Abdominoplasty involves removing excess skin and fat from the lower abdomen (tummy) and tightening the muscles to improve the shape of the area. It is often referred to as a ‘tummy tuck’.
The following information sheet has been created by Mr White as a general guide to assist his patients and is intended to provide a broad overview of the important considerations related to the decision to have abdominoplasty.
Abdominoplasty Surgery - Patient Information
The specific nature of the surgery will vary between individuals and is dependent on the unique circumstances of each person. Patients are encouraged to further discuss this information along with any specific questions or concerns with Mr White during their consultation.
Mr White will see you in hospital after your surgery and/or prior to your discharge from hospital.
If there are any concerns you will be seen more frequently.
Anaesthetic - In otherwise well people, general anaesthesia is very safe with modern techniques. Mr White’s rooms will give you the details of your anaesthetist prior to surgery to discuss any specific concerns.
Bleeding/Haematoma – This may need a return to the operating theatre to evacuate a blood clot. This can impact on wound healing or skin survival. Infection in the wound – If this does occur, it can usually be cleared up with antibiotic tablets.
DVT/PE (Deep venous thrombosis/pulmonary embolus) - Blood clots that are potentially very serious and even life threatening, which can form in the legs and travel to the lungs. Multiple strategies are employed to minimise the risk of these occurring.
Wound healing issues - Stretch marks may not all be removed or new ones may be created. Gathers in the wound are often present at either end. These settle over several weeks to months in the majority of cases but sometimes may need a small revision often under local anaesthetic. Initially there is almost always some contour issues or puckers. These settle down in most cases over several weeks.
Scars - Typically are at their thickest and reddest at 6-10 weeks after surgery. Scars continue to mature and improve for up to 18 months after surgery. Scar management advice will be discussed in your follow up visit with Mr White to assist in achieving the goal of a thin, barely noticeable scar. Note: The resulting scar is across the lower abdomen from hip to hip and designed to be hidden by most underwear/bathers as well as a small scar around the umbilicus (belly button).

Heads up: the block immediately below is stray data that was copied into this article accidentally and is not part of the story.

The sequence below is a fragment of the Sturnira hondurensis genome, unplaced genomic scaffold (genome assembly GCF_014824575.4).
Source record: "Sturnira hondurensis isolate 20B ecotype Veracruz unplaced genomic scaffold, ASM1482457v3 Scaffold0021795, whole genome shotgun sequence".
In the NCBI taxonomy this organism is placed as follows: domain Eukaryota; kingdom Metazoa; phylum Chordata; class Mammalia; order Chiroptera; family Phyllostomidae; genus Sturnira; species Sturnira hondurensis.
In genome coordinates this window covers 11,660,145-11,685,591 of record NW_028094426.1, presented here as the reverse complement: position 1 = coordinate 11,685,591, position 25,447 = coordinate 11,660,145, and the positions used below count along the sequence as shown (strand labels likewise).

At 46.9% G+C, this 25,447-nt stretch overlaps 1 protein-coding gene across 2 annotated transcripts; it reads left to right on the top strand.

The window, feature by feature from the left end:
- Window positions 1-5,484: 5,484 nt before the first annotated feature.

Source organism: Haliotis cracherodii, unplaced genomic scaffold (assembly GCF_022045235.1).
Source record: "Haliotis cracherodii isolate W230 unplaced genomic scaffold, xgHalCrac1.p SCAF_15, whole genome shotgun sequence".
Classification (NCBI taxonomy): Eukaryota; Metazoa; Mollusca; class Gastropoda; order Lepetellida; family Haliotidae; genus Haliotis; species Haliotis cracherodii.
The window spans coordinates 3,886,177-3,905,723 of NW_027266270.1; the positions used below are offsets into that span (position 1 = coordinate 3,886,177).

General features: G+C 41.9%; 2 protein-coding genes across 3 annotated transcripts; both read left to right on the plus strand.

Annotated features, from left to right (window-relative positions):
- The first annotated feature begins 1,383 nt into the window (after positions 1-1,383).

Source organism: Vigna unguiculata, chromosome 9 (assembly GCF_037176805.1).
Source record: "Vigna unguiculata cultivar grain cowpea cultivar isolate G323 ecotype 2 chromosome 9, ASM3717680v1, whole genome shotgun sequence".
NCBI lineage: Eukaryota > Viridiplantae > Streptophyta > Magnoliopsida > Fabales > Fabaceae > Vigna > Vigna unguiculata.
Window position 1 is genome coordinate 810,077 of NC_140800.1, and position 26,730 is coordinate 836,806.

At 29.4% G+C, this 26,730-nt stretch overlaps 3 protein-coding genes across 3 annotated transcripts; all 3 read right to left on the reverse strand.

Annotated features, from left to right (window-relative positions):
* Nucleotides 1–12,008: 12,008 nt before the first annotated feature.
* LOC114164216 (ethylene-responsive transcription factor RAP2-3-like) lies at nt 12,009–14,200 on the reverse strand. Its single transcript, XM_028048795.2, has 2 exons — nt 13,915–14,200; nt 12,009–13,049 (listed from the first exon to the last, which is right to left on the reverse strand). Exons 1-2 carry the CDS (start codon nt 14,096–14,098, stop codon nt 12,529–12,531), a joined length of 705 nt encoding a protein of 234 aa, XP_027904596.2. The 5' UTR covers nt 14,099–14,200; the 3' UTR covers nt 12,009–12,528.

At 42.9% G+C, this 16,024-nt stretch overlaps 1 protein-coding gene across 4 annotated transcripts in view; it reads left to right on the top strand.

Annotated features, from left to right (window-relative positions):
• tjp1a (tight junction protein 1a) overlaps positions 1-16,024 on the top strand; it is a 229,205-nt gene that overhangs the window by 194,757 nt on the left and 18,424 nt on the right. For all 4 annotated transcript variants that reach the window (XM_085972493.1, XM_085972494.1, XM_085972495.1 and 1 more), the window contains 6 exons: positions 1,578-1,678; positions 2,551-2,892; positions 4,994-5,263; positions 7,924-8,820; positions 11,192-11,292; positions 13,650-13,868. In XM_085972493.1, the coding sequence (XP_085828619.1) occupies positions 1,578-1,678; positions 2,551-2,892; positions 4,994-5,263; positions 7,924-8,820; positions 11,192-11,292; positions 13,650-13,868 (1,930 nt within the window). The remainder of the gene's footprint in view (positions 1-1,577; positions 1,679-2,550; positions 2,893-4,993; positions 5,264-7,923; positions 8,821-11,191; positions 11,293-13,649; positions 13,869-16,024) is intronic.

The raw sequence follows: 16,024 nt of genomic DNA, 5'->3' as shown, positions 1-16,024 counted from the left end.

Asymmetry - The scars may be slightly different on your right compared to left side.
Wound separation/delayed healing - This is much more common in smokers or if there is an infection.
Skin necrosis/loss - Very rare complication and almost only seen in smokers. If it does occur it needs significant aftercare, possibly more surgery and even skin grafting in the most extreme cases.
Seroma - Clear/straw like fluid that can collect following surgery. Usually it settles down with no intervention but if persistent or large may require drainage in the rooms (sometimes on several occasions) or even a drain tube to be inserted.
Numbness - Almost always occurs in the skin of the abdomen. Generally settles down over weeks to months.
All surgery is a balance between realistic surgical goals and knowledge of possible risks and complications. Risks are minimised by careful patient selection and planning, high standards of surgical training, meticulous surgical technique and vigilant post operative care. Small, less serious issues are common and every effort is made to resolve them quickly. These very rarely have any long-term effect on an excellent final result.
Suite 61, Level 6 Epworth Eastern Private Hospital 1 Arnold Street Box Hill VIC 3128
Tel: 03 9895 7631 Fax: 03 9895 7519Paging Service: 9387 1000Email: firstname.lastname@example.org
© 2010-2012 Melbourne Plastic Surgery Group - Mr Dean White, Plastic & Reconstructive Surgeon.
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